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How the other half lives - Richard Branson sprays a bottle of champagne across the nose of a new private jet
Last updated October 2015

How the Other Half Lives

Dominic Fox joins the dots between the recession, oil prices, and the psychological suffering of the very rich.

Imagine a country with almost no taxation, no VAT, a lot of subsidies throughout the economic system, and a very heavy and generous public-sector payroll. A utopia that provides for all one's needs you might think. Well think again. The full extent of the impact of slumping crude prices on Saudi Arabia's public finances has been highlighted by the International Monetary Fund in a new report telling oil exporters to be braced for a prolonged period of disruption to their budgets. It's enough to give Scottish nationalists nightmares.

The IMF's half-yearly fiscal monitor report shows that in the past three years a hefty budget surplus in Saudi Arabia has been turned into a deficit of more than 20% of GDP, double the shortfalls seen in the UK and the US during the worst of the global slump of 2008-09. Other leading oil exporters such as Russia and Iraq, neither immune from economic and political chaos, have also suffered marked deteriorations in their public finances as a result of the fall in crude, from a peak of almost $130 a barrel in 2012 to just under $53 currently. It's a sign of the times that Standard Oil has been replaced by Islamic State as the major oil producer in Syria.

Where once people in the western developed world felt immune to these destabilising effects, recent events have shown how vulnerable we are. One minute the wars in Syria, Sudan and Afghanistan are background on our televisions. The next, huge numbers of refugees are streaming across Europe's borders from all points south and east. Germany is currently trying to cope with hundreds of thousands of new arrivals, almost none of whom speak German and all of whom need accommodation, food, schooling, and medical care. Suddenly it has become a first world problem and there is every indication there are more to come.

Churches, charities and civil society organisations are mobilising across Europe to help these desperate and disenfranchised people. It is surely incumbent on us all to help if we can. A continued public commitment to charitable endeavour with donations of money and time are more important than ever.

Andy Haldane, a policy maker at the Bank of England, has warned us to anticipate that we may be locked into what he calls a "three-part crisis trilogy", with part I, the Anglo-Saxon crisis of 2008-09, and part II, the Euro crisis, about to be followed by part III, the emerging market crisis of 2015 onwards. The risk of a new global financial crash has increased because of a slowdown in China and decline in world trade that is undermining the stability of highly indebted emerging economies, according to the IMF. Increasing job losses among European steelmakers, suddenly hopelessly uncompetitive as cheap steel floods the market, are one of the more immediate effects. Some commentators consider that trade has become more like economic warfare.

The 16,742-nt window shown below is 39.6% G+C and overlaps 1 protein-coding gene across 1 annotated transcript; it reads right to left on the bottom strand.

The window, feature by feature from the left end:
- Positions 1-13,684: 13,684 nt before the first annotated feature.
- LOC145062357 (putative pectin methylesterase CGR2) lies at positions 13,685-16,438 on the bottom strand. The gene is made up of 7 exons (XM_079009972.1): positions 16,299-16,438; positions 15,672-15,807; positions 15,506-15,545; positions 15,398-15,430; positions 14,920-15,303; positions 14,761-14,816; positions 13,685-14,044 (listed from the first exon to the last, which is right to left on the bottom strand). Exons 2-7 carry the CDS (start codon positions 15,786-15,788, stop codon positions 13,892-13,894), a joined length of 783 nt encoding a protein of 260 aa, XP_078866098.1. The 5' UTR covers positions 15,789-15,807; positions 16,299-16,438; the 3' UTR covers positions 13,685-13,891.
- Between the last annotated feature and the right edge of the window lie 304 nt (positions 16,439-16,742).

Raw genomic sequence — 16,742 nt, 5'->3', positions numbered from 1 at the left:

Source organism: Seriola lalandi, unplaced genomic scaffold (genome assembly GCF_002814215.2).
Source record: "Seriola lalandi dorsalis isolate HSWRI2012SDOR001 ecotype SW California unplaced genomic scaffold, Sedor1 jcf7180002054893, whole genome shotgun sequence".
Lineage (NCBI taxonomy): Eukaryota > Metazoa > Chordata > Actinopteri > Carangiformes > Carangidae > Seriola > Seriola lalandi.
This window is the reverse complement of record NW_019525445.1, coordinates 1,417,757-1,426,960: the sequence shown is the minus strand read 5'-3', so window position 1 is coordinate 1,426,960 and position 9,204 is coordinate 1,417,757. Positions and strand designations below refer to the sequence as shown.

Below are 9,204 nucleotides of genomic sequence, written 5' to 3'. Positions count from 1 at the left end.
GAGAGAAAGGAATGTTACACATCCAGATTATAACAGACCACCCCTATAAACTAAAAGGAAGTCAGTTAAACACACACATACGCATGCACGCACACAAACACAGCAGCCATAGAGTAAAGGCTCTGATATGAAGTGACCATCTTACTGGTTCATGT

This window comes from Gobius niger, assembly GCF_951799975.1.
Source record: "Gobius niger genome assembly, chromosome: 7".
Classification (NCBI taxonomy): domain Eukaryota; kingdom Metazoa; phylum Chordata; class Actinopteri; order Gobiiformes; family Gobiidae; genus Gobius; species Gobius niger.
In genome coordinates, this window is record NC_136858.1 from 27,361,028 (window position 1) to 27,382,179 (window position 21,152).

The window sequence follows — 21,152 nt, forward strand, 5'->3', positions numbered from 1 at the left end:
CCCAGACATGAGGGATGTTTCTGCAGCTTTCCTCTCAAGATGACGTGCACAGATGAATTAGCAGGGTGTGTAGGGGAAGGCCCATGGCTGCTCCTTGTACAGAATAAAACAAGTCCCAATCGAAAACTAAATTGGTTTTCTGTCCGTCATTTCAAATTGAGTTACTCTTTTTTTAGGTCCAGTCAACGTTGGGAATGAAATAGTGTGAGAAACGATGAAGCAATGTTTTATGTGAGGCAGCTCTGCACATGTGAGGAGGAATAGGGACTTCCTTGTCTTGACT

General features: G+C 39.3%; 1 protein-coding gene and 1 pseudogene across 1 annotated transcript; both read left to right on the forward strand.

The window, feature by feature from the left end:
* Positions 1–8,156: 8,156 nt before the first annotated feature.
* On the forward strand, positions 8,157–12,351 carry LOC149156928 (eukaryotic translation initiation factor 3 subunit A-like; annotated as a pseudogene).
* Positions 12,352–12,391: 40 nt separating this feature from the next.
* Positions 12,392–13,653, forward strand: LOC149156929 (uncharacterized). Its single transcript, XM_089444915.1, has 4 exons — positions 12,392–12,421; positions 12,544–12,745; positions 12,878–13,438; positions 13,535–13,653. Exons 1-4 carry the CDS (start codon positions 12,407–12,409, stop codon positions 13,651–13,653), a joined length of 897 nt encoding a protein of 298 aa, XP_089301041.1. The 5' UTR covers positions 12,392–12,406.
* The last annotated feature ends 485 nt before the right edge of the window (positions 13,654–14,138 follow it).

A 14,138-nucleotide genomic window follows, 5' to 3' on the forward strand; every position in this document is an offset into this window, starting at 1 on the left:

Credit Swisse, which has recently announced its own programme of job losses, has issued a remarkable report that shows a person needs only $3,210 (£2,100) to be in the wealthiest 50% of world citizens. About $68,800 secures a place in the top 10%, while the top 1% have more than $759,900. The report defines wealth as the value of assets including property and stock market investments, but excludes debt.

About 3.4 bn people, just over 70% of the global adult population, have wealth of less than $10,000. A further 1bn, a fifth of the world's population, are in the $10,000-$100,000 range. Each of the remaining 383m adults, 8% of the population has wealth of more than $100,000. This number includes about 34m US dollar millionaires. About 123,800 individuals out of these have more than $50m, and nearly 45,000 have more than $100m. The UK has the third-highest number of these "ultra-high net worth" individuals.

The UK was one of only three countries, along with the US and China, to record a rise in household wealth in 2014. It also leapfrogged Germany in the number of people with more than $50m, with 400 more than 2014 and a total of 5,400. This put the UK in third place, behind the US with 61,300 of the worlds wealthiest and China with 9,600.

But help is at hand. Jana Kasperkevic, writing in the Guardian, describes a handy new service in New York, "wealth therapy", that appears entirely unaware of the notion of irony. Clay Cockrell, a former Wall Street worker turned therapist says, "There is guilt over being rich in the first place. There is the feeling that they have to hide the fact that they are rich". And then there is the isolation. Being in the 1%, it turns out, can be lonely.

"It's an -ism," says Jamie Traeger-Muney, a wealth psychologist and founder of the Wealth Legacy Group. "I am not necessarily comparing it to what people of color have to go through, but ... it really is making value judgment about a particular group of people as a whole."

"People say: 'Oh, poor you.' There is not a lot of sympathy there," one respondent to recent research confessed. "[Wealth] is still one of our last taboos. Often, I use an analogy with my clients that coming out to people about their wealth is similar to coming out of the closet as gay. There's a feeling of being exposed and dealing with judgment."

It's been a long hard road but the wealthy have finally joined the groups of the oppressed. Just don't give them money. It won't help.

 

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